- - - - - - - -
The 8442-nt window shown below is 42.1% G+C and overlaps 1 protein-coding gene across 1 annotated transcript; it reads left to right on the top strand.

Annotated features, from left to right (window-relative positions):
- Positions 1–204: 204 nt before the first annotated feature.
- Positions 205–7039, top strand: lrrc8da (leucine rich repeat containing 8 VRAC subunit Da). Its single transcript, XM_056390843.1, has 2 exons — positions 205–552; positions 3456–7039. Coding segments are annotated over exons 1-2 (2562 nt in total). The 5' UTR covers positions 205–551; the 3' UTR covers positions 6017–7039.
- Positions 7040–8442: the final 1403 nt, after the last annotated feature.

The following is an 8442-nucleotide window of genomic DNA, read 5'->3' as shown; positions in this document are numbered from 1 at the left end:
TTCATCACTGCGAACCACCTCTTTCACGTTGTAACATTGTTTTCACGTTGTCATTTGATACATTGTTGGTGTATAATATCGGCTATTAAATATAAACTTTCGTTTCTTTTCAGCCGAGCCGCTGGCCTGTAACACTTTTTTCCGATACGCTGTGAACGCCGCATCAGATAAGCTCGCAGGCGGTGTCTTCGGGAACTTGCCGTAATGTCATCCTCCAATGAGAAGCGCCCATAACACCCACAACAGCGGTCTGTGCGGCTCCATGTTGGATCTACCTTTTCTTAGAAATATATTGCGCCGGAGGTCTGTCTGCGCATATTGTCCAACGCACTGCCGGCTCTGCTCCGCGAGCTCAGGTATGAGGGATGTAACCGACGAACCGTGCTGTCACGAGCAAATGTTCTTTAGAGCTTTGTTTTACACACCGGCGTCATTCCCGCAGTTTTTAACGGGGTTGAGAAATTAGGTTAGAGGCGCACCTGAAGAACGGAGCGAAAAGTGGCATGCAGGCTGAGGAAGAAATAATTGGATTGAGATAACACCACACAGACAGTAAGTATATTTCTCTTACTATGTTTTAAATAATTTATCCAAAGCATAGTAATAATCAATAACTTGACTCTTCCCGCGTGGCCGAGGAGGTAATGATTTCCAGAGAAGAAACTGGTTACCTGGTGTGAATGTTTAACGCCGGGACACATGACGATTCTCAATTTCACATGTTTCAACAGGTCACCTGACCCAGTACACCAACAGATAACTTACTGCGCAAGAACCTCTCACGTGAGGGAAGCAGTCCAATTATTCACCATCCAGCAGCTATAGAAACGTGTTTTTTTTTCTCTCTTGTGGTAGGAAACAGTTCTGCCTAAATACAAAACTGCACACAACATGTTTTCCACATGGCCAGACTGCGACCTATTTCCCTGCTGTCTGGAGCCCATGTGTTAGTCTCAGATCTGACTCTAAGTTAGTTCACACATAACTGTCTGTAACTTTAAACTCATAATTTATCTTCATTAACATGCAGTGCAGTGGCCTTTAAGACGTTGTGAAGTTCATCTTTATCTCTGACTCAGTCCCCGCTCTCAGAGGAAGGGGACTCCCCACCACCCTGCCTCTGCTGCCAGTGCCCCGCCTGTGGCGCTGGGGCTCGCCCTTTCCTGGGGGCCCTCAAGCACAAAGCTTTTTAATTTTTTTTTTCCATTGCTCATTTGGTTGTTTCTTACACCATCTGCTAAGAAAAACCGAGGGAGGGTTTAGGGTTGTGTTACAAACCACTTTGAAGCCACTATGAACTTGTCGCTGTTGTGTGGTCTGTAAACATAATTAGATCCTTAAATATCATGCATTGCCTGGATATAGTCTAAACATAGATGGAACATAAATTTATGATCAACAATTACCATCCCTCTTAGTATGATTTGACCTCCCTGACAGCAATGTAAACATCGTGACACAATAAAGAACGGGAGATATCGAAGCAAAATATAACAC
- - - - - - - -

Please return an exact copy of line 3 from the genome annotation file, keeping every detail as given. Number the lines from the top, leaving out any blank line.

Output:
- Positions 1–204: 204 nt before the first annotated feature.